The second area, which I will touch on quickly, is the policy environment against that background and in particular the framework and role of the OBR, which many noble Lords touched on. Within that second area on policy, I have a couple of thoughts about the OBR. I will touch initially on the interesting suggestion made by the noble Lord, Lord McFall, about the OBR releasing its latest ideas earlier than has hitherto been possible. It would be very difficult for it to do that, not least because it is given a large amount of sensitive evidence about policy considerations that would dramatically impinge on the Government’s thinking in the lead-up to actual policy decisions.
However, I believe that yesterday, Robert Chope and the OBR were due to appear at the Treasury Select Committee, which was shifted for obvious reasons but will, I am sure, happen very soon. I imagine that many of the questions that the noble Lord, Lord McFall, the noble Baroness, Lady Kramer, and others touched on will come up on that occasion. If they do not, I am sure that there will be an opportunity for them to pursue those questions further. Having said that, the OBR is of course independent of government and it is its rightful role to come up with new suggestions on the relationship of the economy and the fiscal position, given its mandate.
Finally with respect to the OBR, while my own observations are that it has revised down slightly its forecast of productivity, as touched on by the noble Lord, Lord Haskel, interestingly it has also revised higher its forecast for investment. Importantly, going forward, its own forecasts remain on the more conservative end among many highly respected domestic forecasters. As a number of noble Lords have pointed out, while it is true that there could be risks to the downside as a result of its changes, equally, it could be just as vulnerable to being positively surprised again, as it clearly has been given those changes. I finish on this subject by pointing out that from what I can understand, of the £27 billion change that it made, £18 billion of it was due to the change in its modelling of the relationship between nominal GDP and various forms of tax revenue, particularly VAT, while £9 billion was due to its own revised higher estimates of the economy.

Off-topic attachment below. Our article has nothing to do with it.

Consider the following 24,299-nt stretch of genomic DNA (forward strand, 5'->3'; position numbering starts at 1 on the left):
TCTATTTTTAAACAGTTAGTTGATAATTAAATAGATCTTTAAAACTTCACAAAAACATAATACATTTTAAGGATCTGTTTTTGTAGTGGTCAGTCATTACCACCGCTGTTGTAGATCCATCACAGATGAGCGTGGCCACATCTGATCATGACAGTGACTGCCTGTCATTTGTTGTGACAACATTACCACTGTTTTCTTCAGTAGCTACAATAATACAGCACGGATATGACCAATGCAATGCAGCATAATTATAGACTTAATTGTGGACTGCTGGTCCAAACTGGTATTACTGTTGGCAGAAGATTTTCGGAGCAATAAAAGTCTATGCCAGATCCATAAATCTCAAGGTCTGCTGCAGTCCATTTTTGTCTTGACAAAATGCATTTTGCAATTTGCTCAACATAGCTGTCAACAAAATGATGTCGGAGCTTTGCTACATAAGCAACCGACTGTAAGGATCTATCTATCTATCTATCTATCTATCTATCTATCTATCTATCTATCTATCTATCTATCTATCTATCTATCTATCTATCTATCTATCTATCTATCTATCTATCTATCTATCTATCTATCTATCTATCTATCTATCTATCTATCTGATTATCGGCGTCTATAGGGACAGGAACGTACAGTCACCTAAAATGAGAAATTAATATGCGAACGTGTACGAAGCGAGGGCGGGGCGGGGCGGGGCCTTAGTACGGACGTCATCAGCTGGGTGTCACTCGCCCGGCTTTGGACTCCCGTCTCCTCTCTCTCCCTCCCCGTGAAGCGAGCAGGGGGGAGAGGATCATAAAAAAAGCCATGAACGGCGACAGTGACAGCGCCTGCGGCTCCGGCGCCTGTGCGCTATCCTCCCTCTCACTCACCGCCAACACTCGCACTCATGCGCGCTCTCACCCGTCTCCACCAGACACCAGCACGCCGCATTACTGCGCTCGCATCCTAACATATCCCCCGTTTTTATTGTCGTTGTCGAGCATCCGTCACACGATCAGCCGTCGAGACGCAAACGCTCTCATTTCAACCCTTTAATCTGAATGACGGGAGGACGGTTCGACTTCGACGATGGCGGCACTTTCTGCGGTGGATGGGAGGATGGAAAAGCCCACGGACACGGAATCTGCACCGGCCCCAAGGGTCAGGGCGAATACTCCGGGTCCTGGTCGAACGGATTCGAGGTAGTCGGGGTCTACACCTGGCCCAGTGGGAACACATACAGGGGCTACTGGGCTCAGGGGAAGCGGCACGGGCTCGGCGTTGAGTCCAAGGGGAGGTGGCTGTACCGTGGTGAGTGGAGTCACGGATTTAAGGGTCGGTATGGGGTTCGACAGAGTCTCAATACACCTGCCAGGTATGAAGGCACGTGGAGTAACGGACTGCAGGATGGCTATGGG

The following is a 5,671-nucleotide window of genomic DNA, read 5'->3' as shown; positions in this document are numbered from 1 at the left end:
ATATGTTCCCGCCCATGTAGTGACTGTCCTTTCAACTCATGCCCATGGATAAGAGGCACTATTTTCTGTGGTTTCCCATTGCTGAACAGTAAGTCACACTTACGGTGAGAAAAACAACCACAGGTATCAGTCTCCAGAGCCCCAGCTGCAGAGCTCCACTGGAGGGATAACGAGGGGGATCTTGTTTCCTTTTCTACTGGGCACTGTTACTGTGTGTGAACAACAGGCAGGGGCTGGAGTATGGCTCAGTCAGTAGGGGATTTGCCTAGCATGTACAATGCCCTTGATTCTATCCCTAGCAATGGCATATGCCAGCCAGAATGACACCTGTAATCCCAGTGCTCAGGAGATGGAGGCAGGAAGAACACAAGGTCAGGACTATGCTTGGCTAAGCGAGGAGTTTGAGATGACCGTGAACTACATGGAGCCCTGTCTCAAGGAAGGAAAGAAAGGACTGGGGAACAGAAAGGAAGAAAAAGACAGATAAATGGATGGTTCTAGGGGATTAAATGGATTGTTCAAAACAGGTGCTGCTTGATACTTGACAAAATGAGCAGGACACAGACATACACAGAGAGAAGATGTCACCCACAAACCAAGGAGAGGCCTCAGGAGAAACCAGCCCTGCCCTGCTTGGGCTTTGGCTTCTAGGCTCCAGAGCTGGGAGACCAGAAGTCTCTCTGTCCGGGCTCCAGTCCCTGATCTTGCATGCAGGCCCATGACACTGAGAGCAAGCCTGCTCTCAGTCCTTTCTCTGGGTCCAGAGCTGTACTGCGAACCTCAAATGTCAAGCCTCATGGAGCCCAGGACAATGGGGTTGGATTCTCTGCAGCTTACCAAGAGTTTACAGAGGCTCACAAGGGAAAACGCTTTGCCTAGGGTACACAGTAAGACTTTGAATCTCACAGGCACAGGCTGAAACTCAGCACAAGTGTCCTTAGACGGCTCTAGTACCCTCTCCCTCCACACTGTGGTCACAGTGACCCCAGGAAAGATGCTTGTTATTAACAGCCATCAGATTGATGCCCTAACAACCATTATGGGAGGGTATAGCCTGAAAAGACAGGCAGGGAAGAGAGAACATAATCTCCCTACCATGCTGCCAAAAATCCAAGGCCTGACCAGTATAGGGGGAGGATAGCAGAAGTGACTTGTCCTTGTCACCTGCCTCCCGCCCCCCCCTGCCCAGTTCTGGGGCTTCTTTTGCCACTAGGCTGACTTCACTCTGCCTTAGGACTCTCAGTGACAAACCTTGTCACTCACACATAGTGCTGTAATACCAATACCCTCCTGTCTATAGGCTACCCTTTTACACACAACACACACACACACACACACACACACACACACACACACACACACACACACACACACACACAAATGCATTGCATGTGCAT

Sticking with this second theme of policy, yet again, a number of noble Lords offered very contrasting views about the appropriate stance for fiscal policy, which is not surprising in view of the nature of this place and the understandable biases that some Members may have. All I would say in this context is that, the spirit of the Autumn Statement is that fiscal policy—whatever the justified underlying stance—is less restrictive as of last week than had previously been believed by many. Several noble Lords have been particularly critical about the supposedly tough stance on fiscal policy. Although Members of this place may have their own judgments on that, which may be valid in principle, fiscal policy is certainly not as restrictive as they might have thought a week ago.